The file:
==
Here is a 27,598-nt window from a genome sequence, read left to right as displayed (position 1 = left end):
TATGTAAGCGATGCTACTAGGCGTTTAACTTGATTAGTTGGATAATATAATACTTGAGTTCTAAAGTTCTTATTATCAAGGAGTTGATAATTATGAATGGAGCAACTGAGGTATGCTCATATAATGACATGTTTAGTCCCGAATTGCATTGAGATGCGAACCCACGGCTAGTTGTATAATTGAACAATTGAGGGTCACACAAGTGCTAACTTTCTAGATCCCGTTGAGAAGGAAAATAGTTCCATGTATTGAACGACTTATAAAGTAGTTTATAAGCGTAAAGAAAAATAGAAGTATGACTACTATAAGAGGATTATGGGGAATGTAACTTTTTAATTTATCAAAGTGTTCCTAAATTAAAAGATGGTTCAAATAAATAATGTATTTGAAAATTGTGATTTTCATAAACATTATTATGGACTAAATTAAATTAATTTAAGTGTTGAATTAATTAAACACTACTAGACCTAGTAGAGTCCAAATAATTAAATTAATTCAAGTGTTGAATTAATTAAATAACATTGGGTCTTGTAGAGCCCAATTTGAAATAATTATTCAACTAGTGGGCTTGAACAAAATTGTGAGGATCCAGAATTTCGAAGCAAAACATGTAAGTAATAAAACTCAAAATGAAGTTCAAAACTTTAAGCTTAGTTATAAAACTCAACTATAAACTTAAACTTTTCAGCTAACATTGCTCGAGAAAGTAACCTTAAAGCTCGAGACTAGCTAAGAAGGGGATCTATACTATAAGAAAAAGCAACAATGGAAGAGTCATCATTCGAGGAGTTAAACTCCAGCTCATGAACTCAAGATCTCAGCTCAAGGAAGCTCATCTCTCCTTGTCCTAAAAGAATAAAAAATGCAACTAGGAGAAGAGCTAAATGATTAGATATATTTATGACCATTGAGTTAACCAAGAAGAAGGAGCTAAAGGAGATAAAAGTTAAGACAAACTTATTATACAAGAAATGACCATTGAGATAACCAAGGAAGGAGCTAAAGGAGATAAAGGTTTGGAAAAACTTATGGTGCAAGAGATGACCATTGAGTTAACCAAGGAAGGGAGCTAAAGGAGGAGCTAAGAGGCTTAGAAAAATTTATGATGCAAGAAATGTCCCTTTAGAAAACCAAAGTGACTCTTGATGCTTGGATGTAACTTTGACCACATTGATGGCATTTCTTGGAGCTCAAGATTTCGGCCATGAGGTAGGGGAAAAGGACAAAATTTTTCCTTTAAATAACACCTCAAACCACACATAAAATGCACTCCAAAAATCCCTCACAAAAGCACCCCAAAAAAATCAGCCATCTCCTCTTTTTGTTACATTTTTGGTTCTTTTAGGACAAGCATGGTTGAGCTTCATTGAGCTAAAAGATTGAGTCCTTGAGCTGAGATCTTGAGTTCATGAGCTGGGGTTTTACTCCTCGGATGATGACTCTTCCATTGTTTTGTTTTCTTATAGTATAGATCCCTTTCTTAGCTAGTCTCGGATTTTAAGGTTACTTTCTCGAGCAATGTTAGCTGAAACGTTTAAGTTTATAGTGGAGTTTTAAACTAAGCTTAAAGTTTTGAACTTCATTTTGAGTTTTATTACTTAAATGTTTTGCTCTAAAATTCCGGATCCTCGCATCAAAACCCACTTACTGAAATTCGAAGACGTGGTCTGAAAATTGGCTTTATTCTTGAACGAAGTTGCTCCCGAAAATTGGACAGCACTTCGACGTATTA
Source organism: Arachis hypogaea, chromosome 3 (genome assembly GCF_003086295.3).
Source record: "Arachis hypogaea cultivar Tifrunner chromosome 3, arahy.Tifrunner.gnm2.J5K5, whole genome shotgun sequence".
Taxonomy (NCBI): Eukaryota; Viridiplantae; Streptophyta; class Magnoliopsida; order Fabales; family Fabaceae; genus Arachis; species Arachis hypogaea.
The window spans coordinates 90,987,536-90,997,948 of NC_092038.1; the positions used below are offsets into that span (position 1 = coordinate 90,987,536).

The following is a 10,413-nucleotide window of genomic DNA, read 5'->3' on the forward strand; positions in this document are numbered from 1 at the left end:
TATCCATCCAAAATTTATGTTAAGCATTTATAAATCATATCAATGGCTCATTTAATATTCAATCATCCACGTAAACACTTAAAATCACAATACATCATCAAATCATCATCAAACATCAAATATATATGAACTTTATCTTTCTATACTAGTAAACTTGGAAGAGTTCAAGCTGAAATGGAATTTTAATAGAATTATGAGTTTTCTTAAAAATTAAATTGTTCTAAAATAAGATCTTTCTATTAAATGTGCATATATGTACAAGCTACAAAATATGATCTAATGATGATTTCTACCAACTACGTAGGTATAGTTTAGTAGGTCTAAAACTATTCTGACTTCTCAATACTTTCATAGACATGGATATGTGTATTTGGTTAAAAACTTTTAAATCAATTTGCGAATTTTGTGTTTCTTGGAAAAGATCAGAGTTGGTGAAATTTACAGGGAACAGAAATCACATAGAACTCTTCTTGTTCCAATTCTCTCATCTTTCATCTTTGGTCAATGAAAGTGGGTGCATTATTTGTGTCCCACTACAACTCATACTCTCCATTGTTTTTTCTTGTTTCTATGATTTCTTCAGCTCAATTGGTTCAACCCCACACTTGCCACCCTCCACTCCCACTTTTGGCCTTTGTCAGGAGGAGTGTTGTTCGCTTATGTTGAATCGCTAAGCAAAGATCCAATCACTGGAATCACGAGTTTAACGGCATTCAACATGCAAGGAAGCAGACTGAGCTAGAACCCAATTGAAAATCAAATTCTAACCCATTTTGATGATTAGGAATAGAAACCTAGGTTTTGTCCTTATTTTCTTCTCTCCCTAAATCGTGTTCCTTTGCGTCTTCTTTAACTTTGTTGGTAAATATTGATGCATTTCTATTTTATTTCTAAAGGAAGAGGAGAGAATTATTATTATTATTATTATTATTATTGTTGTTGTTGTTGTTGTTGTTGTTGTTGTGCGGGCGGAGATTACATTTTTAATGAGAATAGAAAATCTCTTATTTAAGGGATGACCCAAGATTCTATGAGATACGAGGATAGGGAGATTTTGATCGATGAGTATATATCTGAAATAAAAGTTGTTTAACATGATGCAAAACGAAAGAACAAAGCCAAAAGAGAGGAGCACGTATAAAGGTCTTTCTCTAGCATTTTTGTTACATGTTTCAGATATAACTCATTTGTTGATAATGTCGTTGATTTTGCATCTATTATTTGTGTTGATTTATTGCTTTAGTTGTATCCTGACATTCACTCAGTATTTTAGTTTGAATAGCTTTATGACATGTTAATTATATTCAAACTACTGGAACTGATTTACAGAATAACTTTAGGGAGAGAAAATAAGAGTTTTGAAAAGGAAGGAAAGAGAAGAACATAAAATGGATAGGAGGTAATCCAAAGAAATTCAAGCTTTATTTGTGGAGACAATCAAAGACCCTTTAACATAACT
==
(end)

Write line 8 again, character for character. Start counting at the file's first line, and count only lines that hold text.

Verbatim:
TATCCATCCAAAATTTATGTTAAGCATTTATAAATCATATCAATGGCTCATTTAATATTCAATCATCCACGTAAACACTTAAAATCACAATACATCATCAAATCATCATCAAACATCAAATATATATGAACTTTATCTTTCTATACTAGTAAACTTGGAAGAGTTCAAGCTGAAATGGAATTTTAATAGAATTATGAGTTTTCTTAAAAATTAAATTGTTCTAAAATAAGATCTTTCTATTAAATGTGCATATATGTACAAGCTACAAAATATGATCTAATGATGATTTCTACCAACTACGTAGGTATAGTTTAGTAGGTCTAAAACTATTCTGACTTCTCAATACTTTCATAGACATGGATATGTGTATTTGGTTAAAAACTTTTAAATCAATTTGCGAATTTTGTGTTTCTTGGAAAAGATCAGAGTTGGTGAAATTTACAGGGAACAGAAATCACATAGAACTCTTCTTGTTCCAATTCTCTCATCTTTCATCTTTGGTCAATGAAAGTGGGTGCATTATTTGTGTCCCACTACAACTCATACTCTCCATTGTTTTTTCTTGTTTCTATGATTTCTTCAGCTCAATTGGTTCAACCCCACACTTGCCACCCTCCACTCCCACTTTTGGCCTTTGTCAGGAGGAGTGTTGTTCGCTTATGTTGAATCGCTAAGCAAAGATCCAATCACTGGAATCACGAGTTTAACGGCATTCAACATGCAAGGAAGCAGACTGAGCTAGAACCCAATTGAAAATCAAATTCTAACCCATTTTGATGATTAGGAATAGAAACCTAGGTTTTGTCCTTATTTTCTTCTCTCCCTAAATCGTGTTCCTTTGCGTCTTCTTTAACTTTGTTGGTAAATATTGATGCATTTCTATTTTATTTCTAAAGGAAGAGGAGAGAATTATTATTATTATTATTATTATTATTGTTGTTGTTGTTGTTGTTGTTGTTGTTGTGCGGGCGGAGATTACATTTTTAATGAGAATAGAAAATCTCTTATTTAAGGGATGACCCAAGATTCTATGAGATACGAGGATAGGGAGATTTTGATCGATGAGTATATATCTGAAATAAAAGTTGTTTAACATGATGCAAAACGAAAGAACAAAGCCAAAAGAGAGGAGCACGTATAAAGGTCTTTCTCTAGCATTTTTGTTACATGTTTCAGATATAACTCATTTGTTGATAATGTCGTTGATTTTGCATCTATTATTTGTGTTGATTTATTGCTTTAGTTGTATCCTGACATTCACTCAGTATTTTAGTTTGAATAGCTTTATGACATGTTAATTATATTCAAACTACTGGAACTGATTTACAGAATAACTTTAGGGAGAGAAAATAAGAGTTTTGAAAAGGAAGGAAAGAGAAGAACATAAAATGGATAGGAGGTAATCCAAAGAAATTCAAGCTTTATTTGTGGAGACAATCAAAGACCCTTTAACATAACT